Observational error (or measurement error) is the difference between a measured value of a quantity and its true value. In statistics, an error is not a "mistake". Variability is an inherent part of the results of measurements and of the measurement process.
Measurement errors can be divided into two components: random error and systematic error.
Random errors are errors in measurement that lead to measurable values being inconsistent when repeated measurements of a constant attribute or quantity are taken. Systematic errors are errors that are not determined by chance but are introduced by an inaccuracy (involving either the observation or measurement process) inherent to the system. Systematic error may also refer to an error with a non-zero mean, the effect of which is not reduced when observations are averaged.
When either randomness or uncertainty modeled by probability theory is attributed to such errors, they are "errors" in the sense in which that term is used in statistics; see errors and residuals in statistics.
Every time we repeat a measurement with a sensitive instrument, we obtain slightly different results. The common statistical model used is that the error has two additive parts:
Systematic error is sometimes called statistical bias. It may often be reduced with standardized procedures. Part of the learning process in the various sciences is learning how to use standard instruments and protocols so as to minimize systematic error.
Random error (or random variation) is due to factors which cannot or will not be controlled. Some possible reason to forgo controlling for these random errors is because it may be too expensive to control them each time the experiment is conducted or the measurements are made. Other reasons may be that whatever we are trying to measure is changing in time (see dynamic models), or is fundamentally probabilistic (as is the case in quantum mechanics -- see Measurement in quantum mechanics). Random error often occurs when instruments are pushed to the extremes of their operating limits. For example, it is common for digital balances to exhibit random error in their least significant digit. Three measurements of a single object might read something like 0.9111g, 0.9110g, and 0.9112g.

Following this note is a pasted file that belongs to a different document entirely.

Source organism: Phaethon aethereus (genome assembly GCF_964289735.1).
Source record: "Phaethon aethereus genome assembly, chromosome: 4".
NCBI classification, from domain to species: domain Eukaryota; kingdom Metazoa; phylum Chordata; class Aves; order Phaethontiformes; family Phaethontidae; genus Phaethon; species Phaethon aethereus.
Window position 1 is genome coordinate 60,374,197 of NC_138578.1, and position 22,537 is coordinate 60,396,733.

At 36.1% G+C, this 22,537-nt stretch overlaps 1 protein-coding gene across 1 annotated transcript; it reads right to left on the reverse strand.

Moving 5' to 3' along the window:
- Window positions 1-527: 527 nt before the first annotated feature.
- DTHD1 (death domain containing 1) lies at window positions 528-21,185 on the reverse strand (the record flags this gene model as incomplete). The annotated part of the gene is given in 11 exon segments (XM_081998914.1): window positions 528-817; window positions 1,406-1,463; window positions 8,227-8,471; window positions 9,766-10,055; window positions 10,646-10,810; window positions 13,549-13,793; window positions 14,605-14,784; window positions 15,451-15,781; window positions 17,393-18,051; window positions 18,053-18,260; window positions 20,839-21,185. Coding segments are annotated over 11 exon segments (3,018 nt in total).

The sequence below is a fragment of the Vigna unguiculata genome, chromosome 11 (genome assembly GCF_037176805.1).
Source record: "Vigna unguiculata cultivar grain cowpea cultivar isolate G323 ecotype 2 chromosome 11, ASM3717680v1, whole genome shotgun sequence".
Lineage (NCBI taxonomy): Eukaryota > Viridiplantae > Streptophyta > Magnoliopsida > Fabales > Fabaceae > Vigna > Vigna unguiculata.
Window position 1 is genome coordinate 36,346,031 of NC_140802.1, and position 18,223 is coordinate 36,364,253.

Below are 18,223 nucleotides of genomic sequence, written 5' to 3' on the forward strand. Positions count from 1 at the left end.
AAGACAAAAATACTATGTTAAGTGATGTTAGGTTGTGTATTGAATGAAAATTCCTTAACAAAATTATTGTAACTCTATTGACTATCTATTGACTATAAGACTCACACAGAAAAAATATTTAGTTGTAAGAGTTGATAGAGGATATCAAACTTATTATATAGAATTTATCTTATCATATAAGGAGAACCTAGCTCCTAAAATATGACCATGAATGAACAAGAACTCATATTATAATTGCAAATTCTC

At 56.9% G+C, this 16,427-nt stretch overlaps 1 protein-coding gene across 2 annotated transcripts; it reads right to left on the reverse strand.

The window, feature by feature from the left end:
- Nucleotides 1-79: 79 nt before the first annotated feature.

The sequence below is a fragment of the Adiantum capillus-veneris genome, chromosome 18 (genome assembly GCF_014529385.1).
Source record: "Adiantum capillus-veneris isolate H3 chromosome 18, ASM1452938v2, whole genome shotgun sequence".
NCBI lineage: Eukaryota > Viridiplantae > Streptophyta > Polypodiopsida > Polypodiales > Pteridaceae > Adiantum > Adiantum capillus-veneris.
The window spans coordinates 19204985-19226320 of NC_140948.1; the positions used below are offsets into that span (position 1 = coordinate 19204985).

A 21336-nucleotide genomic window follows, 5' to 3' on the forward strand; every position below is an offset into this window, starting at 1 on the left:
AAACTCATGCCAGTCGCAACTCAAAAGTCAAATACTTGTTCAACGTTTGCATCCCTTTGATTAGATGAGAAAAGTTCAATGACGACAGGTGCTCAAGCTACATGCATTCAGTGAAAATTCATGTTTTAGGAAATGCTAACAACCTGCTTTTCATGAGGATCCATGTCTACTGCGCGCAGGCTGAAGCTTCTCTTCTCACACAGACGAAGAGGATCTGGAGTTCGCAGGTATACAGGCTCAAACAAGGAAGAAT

Measurement errors can be divided into two components: random error and systematic error.
Random error is always present in a measurement. It is caused by inherently unpredictable fluctuations in the readings of a measurement apparatus or in the experimenter's interpretation of the instrumental reading. Random errors show up as different results for ostensibly the same repeated measurement. They can be estimated by comparing multiple measurements, and reduced by averaging multiple measurements.
Systematic error is predictable and typically constant or proportional to the true value. If the cause of the systematic error can be identified, then it usually can be eliminated. Systematic errors are caused by imperfect calibration of measurement instruments or imperfect methods of observation, or interference of the environment with the measurement process, and always affect the results of an experiment in a predictable direction. Incorrect zeroing of an instrument leading to a zero error is an example of systematic error in instrumentation.
The Performance Test Standard PTC 19.1-2005 "Test Uncertainty", published by the American Society of Mechanical Engineers (ASME), discusses systematic and random errors in considerable detail. In fact, it conceptualizes its basic uncertainty categories in these terms. Random error can be caused by unpredictable fluctuations in the readings of a measurement apparatus, or in the experimenter's interpretation of the instrumental reading; these fluctuations may be in part due to interference of the environment with the measurement process. The concept of random error is closely related to the concept of precision. The higher the precision of a measurement instrument, the smaller the variability (standard deviation) of the fluctuations in its readings.
Sources of systematic error may be imperfect calibration of measurement instruments (zero error), changes in the environment which interfere with the measurement process and sometimes imperfect methods of observation can be either zero error or percentage error. If you consider an experimenter taking a reading of the time period of a pendulum swinging past a fiducial marker: If their stop-watch or timer starts with 1 second on the clock then all of their results will be off by 1 second (zero error). If the experimenter repeats this experiment twenty times (starting at 1 second each time), then there will be a percentage error in the calculated average of their results; the final result will be slightly larger than the true period.
Distance measured by radar will be systematically overestimated if the slight slowing down of the waves in air is not accounted for. Incorrect zeroing of an instrument leading to a zero error is an example of systematic error in instrumentation.